The fourth finding is regarding the school board’s request for additional funding during fiscal year 2015. The report said that the request for budget increases during the fiscal year is an indicator of lack of planning and management skills.

“The school board vehemently denies that this is accurate or the proper basis for an audit finding,” King responded in regard to the finding. “The school division’s FY15 budget was prepared before the current superintendent was appointed. It is entirely appropriate for any superintendent, particularly one who was not employed by the school board at the time the budget was prepared, to request additional funding based on the changing needs of the school division. Accordingly, the school board disputes the audit finding.”

The last finding relates to the failure of engaging in competitive negotiation before contracting with two consultants. The two consultants at issue are Urban Policy Development and Hairston Consulting.

King said that the school board entered into the contract with Urban Policy Development after receiving a grant approved by the VDOE and that they were under the impression that the VDOE had approved Urban Policy Development through a procurement process, but have now been made aware that is not the case.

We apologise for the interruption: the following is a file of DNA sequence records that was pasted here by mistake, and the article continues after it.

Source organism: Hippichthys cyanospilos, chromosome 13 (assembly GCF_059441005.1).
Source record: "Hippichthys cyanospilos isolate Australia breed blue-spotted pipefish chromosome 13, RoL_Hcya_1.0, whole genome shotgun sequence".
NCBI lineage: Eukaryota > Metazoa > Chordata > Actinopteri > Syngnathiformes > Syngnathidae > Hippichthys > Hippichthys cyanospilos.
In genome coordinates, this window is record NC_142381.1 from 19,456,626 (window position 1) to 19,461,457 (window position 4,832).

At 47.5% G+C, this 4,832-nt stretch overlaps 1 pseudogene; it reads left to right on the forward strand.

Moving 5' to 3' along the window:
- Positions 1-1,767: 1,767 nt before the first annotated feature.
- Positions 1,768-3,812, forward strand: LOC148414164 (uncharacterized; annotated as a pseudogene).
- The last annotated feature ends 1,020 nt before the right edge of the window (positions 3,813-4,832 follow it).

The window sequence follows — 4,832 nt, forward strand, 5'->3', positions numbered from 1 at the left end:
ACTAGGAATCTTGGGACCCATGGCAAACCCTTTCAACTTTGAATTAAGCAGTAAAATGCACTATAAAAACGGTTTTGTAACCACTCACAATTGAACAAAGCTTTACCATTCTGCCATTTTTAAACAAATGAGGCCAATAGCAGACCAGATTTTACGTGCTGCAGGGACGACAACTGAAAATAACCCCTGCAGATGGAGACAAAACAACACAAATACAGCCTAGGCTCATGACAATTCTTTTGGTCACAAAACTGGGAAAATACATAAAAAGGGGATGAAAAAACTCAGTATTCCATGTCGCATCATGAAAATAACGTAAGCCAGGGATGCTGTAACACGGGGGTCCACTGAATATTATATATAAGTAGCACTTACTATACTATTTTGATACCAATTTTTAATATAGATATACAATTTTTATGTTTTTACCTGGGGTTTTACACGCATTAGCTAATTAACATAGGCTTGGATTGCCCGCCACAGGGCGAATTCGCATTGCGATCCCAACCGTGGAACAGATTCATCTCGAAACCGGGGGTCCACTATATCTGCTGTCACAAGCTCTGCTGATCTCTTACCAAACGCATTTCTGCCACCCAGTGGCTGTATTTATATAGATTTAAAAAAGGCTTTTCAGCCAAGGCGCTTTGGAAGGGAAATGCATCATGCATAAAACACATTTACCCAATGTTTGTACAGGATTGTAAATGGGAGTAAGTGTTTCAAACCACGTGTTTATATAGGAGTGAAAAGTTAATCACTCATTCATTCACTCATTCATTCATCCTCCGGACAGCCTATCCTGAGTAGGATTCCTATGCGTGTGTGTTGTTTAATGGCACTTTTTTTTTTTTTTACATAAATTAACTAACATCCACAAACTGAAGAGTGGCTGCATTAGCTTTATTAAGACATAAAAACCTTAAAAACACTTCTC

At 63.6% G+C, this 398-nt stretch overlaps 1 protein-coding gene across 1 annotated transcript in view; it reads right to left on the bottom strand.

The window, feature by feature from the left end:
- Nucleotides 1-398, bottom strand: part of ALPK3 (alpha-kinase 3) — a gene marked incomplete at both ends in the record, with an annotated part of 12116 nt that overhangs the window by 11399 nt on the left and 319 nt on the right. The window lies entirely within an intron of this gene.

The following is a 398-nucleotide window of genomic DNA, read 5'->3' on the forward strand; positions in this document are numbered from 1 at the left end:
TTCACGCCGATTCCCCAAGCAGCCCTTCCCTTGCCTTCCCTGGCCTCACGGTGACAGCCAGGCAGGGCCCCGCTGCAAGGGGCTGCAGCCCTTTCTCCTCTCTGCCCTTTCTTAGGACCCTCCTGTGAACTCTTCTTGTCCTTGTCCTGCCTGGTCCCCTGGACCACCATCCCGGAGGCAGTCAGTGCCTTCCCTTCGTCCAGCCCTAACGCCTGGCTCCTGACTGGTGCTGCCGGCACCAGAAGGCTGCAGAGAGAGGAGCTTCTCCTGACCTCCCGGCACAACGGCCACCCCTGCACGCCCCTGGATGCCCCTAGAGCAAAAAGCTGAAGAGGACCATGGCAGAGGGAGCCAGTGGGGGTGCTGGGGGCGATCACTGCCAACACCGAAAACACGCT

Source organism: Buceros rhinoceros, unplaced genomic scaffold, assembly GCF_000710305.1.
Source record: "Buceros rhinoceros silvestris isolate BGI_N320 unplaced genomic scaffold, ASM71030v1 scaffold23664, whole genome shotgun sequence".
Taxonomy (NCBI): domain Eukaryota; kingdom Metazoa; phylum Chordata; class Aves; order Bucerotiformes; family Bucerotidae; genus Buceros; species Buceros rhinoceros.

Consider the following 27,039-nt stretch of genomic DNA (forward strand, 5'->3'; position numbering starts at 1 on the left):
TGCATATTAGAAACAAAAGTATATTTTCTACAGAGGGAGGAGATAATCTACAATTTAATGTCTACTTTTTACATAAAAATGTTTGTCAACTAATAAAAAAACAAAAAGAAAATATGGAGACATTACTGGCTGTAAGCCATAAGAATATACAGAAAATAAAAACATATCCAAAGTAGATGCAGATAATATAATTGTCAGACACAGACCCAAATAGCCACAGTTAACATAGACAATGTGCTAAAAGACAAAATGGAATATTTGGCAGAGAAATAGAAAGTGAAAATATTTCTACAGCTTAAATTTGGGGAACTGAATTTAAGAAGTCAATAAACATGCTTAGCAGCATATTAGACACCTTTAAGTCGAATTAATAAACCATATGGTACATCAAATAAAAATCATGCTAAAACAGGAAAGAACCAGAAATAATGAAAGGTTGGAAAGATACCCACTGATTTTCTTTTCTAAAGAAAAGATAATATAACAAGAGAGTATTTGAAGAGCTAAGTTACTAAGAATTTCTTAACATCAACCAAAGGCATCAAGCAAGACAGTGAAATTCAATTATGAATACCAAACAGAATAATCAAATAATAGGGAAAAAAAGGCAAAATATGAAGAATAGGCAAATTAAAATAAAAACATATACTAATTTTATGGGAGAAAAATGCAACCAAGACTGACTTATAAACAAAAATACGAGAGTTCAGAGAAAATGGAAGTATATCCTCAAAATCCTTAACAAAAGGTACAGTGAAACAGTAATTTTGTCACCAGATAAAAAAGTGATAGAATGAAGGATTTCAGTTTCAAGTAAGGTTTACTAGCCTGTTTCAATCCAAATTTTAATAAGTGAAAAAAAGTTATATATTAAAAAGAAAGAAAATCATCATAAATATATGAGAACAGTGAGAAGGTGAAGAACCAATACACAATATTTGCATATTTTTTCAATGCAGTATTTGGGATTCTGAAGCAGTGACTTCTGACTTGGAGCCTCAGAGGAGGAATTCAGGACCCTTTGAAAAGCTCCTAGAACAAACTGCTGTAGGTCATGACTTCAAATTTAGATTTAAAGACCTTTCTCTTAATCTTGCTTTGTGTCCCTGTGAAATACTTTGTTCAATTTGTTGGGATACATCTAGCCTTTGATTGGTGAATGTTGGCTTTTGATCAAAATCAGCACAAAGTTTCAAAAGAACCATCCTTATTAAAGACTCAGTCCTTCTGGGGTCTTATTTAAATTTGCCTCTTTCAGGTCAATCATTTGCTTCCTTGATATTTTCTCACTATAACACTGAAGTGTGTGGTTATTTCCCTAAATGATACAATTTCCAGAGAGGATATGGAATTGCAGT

“The contract with Hairston Consulting was entered into as an emergency procurement. Upon taking office, Dr. Bell learned that certain steps required by the school division’s Corrective Action Plan needed to be taken immediately and he was so advised by VDOE staff. Certain actions were contingent upon securing a consultant,” King continued. “Accordingly, Dr. Bell determined, with the school board’s approval, that it was necessary to enter into the contract with Hairston Consulting — a consultant the school board understood to be approved by the VDOE — on an emergency basis.